The two episodes that aired today (and on iTunes and Youtube and on the Disney XD app) both get at that dilemma. “Going the Extra Milo” exemplifies the potential of the show, as new kid Zack Underwood arrives within Milo’s orbit. In a series of ridiculous, Rube Goldberg-esque situations, Milo and Zack escape a giant rolling pipe, a crazy wolf with bees, a massive wave of water, and even some aliens. The animators are really having fun with the bizarre interconnectedness of events, and watching the two boys, particularly Milo, push through every single disaster is, at the very least, fun as heck to watch. I don’t know if I personally buy Milo’s assertion to Zack that the “cyclone of calamity” that surrounds his life is more “fun” than the other kids’ lives. Milo’s a positive kid but it doesn’t seem like he absolutely loves everything he goes through, and the other kids who took the bus have a heck of a time betting on the odds Milo and Zack get to school on time. (Also, as the second episode showcases, those other kids often get sucked into Milo’s disaster aura, so it feels like an unearned contrast). Perhaps the show can search for something a bit more meaningful to draw from Milo’s life? Right now though, watching all the bedlam happen is good enough.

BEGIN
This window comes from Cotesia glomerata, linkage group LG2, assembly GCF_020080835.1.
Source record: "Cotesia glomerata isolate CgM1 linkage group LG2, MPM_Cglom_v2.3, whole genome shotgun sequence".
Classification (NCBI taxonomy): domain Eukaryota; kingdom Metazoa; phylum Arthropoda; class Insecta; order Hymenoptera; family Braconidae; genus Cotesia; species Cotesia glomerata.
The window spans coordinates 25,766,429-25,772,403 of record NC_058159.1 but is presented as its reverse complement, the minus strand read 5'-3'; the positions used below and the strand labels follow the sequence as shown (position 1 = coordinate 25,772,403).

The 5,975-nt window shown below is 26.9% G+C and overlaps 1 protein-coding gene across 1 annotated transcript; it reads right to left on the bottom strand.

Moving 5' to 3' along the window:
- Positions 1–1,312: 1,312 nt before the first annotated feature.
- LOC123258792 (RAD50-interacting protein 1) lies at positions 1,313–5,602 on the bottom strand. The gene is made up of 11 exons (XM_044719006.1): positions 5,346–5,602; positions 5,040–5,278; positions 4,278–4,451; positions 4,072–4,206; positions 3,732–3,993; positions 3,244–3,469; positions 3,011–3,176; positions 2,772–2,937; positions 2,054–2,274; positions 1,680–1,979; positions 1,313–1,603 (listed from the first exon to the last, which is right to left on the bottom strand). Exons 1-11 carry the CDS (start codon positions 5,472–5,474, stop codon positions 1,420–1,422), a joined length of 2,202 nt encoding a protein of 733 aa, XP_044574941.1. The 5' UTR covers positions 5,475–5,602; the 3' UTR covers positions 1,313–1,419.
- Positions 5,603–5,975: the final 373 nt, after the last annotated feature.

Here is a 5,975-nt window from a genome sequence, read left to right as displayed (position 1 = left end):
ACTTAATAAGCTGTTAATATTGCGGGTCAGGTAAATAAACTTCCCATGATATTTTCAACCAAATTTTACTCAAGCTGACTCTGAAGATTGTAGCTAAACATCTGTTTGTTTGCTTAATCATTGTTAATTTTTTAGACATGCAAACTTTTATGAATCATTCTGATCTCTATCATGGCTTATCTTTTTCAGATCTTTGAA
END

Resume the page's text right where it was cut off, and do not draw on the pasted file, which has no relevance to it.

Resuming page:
That’s sort of why “The Undergrounders” is a bit of letdown. It’s a more straight-forward affair than “Going the Extra Milo,” and other than the nifty subway-car-crash sequences, it doesn’t have much visual excitement for the animators to sink their talented teeth into. A lot of the jokes feel a little more strained, mainly because the episode is really just meant to emphasize Milo’s preparedness. There isn’t much to build off that, which is why it brings in a group of “Undergrounders,” the kind of characters that the Phineas And Ferb crew thrive with. Other than their nutty, quirky perspective (and their sheer dedication to creating an underground civilization in a month), there isn’t much to engage in here, nor is the group particularly funny–although lines like “It’s a democratic hierarchical society” might elicit chuckles more from parents than their children. Melissa, Zack, and Milo make for a fun team but the Undergrounders are just a running, one-note joke. There’s a whole class of students with their own lives to learn about, but the best we get from them is the moody Bradley and his running commentary about how everyone is more interested in Milo’s antics than whatever he has to say. (It’s a little early to play with those kind of meta-gags, right?) Milo Murphy’s Law has spunk, but I’m looking forward to when it’s applied to the characters that we’ll actually see on a regular basis.